By Michelle Roberts
BBC News health reporter, Washington DC
The way our diet has evolved over time could explain why many children need braces to get the perfect smile, according to US paleoanthropologists.
Teeth have adapted to mushy food
Early Man learning to cook food and cut it up with tools has led to our teeth and jaws shrinking over time, they say.
Fossil evidence shows we have evolved to eat mush, the scientists say.
But as jaws have become smaller, they have had to accommodate the same number of teeth, often leading to the teeth becoming crooked, they add.
If for any reason we are forced back into eating tough, raw foods we could be in trouble, they suggest.
Dr Bernard Wood, of George Washington University, said: "We're a pretty puny bunch, really, with small teeth and small jaws.
"If we can't get the foods we like, and we have to adapt quickly, we might be in a terrible mess because our teeth and jaws aren't equipped to cope with anything very substantial."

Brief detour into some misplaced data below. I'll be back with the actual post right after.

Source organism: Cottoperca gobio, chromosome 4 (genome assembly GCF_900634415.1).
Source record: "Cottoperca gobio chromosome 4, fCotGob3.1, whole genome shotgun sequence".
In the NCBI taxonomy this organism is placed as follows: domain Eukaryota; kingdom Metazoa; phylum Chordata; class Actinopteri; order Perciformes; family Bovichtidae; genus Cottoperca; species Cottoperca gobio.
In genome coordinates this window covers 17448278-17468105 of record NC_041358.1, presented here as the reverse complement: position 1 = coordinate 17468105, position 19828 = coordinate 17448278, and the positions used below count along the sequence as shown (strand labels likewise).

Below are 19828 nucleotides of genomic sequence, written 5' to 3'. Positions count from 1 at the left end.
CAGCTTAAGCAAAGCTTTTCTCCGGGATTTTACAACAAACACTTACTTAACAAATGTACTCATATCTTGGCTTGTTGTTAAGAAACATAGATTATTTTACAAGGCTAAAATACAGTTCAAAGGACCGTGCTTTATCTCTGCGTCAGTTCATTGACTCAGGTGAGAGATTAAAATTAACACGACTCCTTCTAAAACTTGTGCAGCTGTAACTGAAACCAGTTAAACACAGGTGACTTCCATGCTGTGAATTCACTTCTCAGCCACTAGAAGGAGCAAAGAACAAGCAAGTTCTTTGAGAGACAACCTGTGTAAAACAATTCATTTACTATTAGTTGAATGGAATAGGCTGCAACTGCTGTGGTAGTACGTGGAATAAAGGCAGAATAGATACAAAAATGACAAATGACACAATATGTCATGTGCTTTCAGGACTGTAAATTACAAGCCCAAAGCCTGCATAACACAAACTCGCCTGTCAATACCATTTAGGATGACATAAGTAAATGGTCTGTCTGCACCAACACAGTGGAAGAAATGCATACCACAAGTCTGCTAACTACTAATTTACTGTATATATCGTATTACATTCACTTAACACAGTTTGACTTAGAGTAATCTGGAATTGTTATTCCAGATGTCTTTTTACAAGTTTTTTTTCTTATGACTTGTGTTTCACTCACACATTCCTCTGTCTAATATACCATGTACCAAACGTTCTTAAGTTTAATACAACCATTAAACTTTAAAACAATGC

Wear and tear
Professor Peter Ungar, from the University of Arkansas, has been looking at smart new technology that should help those studying fossils of human teeth.
The instrument uses high-resolution laser scanning combined with geographic information systems.
This gives three-dimensional information about wear and tear on teeth.
"We can infer the diets of fossil primates by comparing the length and shearing of crests on unworn molars with those of living species with known diets," Prof Ungar said.
"Living primates that eat leaves or insects, for example, have longer crests for shearing and slicing these tough foods.
"In contrast, those that consume nuts and seeds have blunter molar teeth with shorter crests for crushing and grinding these hard, brittle foods," he said.
Peter Lucas, also from the George Washington University, said the first human ancestor probably learned to cook to spare his teeth.
After all, cooked potato can reduce stress to molars by up to 82%, compared with raw potato, he said.